The limitations of one particular business structure often inform the shift to a new, more appropriate structure. For example, as a sole trader you could decide to take on a business partner or register as a company because your growing business now owns assets, or you’re concerned about protecting your personal liability. Alternatively, you might look to change business structure from partnership to company when you decide to hire employees. Meanwhile, certain types of businesses — such as a charity or not-for-profit organisation — may need to change structure to a trust, incorporated association or government entity. The business will then need to meet the regulatory requirements and governance standards of the relevant structure. 

Here are three of the most common business structure changes. 

  1. Sole trader to company — As your business grows, it’s possible your sole trader business structure will become limiting or redundant. In this scenario, a company business structure could be more appropriate. 
  2. Sole trader to partnership — To bring a partner into your business, you must apply for a new ABN. Both parties will then need to abide by certain terms and conditions in a partnership agreement. 
  3. Partnership to company — You cannot transfer your partnership into a company, so converting from a partnership to a company means first dissolving the partnership then setting up the company. 

Important things to consider

Although the process itself can be relatively straightforward, changing structure is a major milestone for any business. It is not a step to be taken lightly. Before you set about changing your business structure, you should understand that any transition can have significant implications for your business as well as its clients or customers. 

Legal, tax and reporting obligations

You will need to weigh up all of the implications — whether favourable or unfavourable — to your legal, tax and reporting obligations, as well as other business registrations. A change of business structure may impact the tax you pay or how you will be expected to report your tax to the ATO. 

Note, for example, that individual states and territories govern partnership laws. This means you will need a firm understanding of your partnership’s legal, tax and reporting obligations in your specific state or territory. 

Terms and conditions

As is so often the case, the devil is in the detail when it comes to implementing a new business structure. It’s vital to have effective terms and conditions in place to mitigate potential risks from the beginning — particularly in relation to customer transactions and disputes. And if you’re adding stakeholders to your business, make sure the terms and conditions — including percentage of ownership, decision making, liability and responsibilities — are clear to all parties.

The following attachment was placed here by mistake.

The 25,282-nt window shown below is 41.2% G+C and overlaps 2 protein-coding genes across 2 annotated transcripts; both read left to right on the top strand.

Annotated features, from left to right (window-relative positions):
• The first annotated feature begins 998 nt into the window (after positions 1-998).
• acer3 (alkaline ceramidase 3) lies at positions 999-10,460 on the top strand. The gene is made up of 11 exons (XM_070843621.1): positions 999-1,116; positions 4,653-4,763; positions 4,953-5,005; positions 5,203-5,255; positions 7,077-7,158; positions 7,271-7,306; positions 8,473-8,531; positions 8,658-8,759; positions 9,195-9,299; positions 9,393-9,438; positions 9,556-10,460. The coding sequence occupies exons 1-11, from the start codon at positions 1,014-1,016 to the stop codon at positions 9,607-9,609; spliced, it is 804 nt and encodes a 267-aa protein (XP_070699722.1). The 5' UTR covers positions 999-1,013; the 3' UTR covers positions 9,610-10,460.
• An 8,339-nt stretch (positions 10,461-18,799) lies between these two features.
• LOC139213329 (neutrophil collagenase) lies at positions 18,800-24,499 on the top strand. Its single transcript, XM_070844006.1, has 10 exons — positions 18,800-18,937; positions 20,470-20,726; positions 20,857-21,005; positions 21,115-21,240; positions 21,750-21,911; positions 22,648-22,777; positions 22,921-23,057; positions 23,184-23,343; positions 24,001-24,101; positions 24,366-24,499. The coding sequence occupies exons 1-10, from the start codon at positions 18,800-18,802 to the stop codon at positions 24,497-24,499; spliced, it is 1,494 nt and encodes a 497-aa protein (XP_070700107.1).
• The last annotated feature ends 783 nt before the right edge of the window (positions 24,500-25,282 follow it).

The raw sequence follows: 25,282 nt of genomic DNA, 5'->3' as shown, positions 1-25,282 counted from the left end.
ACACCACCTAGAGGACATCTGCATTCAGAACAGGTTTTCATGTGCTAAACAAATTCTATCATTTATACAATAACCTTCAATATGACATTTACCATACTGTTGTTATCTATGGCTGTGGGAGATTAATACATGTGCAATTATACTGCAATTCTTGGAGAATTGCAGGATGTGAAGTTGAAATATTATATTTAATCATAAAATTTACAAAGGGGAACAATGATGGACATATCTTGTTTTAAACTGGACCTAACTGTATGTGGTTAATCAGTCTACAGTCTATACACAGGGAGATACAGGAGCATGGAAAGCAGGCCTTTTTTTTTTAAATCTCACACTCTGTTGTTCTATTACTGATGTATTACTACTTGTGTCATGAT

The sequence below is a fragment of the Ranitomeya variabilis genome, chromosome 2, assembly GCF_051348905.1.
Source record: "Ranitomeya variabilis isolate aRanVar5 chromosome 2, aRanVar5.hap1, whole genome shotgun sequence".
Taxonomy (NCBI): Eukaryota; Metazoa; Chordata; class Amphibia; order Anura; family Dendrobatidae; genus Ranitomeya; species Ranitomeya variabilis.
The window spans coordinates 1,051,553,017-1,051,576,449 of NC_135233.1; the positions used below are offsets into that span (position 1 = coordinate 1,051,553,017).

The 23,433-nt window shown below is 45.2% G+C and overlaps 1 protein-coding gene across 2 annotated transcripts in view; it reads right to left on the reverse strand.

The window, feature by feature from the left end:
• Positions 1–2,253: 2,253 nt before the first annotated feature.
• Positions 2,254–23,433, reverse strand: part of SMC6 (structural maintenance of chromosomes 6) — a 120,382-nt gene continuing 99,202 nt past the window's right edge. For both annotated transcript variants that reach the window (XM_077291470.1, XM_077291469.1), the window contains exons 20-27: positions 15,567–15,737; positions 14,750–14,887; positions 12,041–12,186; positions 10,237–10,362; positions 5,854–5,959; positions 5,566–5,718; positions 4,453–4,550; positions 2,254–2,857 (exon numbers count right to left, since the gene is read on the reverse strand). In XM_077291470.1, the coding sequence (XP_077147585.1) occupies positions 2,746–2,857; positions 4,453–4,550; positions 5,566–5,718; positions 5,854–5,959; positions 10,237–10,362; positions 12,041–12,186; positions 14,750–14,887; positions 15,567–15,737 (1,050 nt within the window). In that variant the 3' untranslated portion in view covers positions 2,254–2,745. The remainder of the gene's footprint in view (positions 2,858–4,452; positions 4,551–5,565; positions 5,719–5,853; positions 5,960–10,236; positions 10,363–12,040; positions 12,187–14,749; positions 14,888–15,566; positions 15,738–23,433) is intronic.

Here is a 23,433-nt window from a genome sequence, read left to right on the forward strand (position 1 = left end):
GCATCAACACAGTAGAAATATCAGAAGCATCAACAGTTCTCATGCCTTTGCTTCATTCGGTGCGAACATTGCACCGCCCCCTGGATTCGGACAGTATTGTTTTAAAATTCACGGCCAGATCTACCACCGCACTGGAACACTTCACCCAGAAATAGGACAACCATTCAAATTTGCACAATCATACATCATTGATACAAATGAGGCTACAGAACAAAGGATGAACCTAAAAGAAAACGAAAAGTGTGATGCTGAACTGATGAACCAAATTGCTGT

Professional support

Given the responsibilities and expectations mentioned above, there are some crucial people to have on your team as your business continues to grow. 

First, it’s a good idea to seek relevant support and advice from an accountant, solicitor or lawyer before you set about changing the structure of your business. If and when you go ahead with the change, it would be wise to engage the help of these professional services. If you have an internal finance department, they should of course be consulted as well. 

Key questions to ask yourself

Here are some key questions when restructuring your business. 

  • What are the pros and cons of each business structure, and which best suits your business and its unique circumstances?
  • A business plan is critical to achieving your business goals — especially following a restructure. Are you implementing a successful business plan for your new structure?
  • Do you need to apply for a new ABN?
  • Do you need a new business name or trade mark?
  • In the case of companies and trusts, do you need any other agreements in place?

Merchant services for growing businesses

Finally, when it comes time to change business structure, you will want to rely on a merchant services provider able to support your growing business with an integrated payments and financial services solution. 

With Zeller it will always be easy to accept payments, manage your finances, and pay recipients fast. Zeller makes it simple to sign up online — most businesses can do it in under 5 minutes.

To fully prepare your business a change of legal structure, schedule time to speak with your accountant or financial advisor. Please note this article is for educational purposes only and does not constitute advice.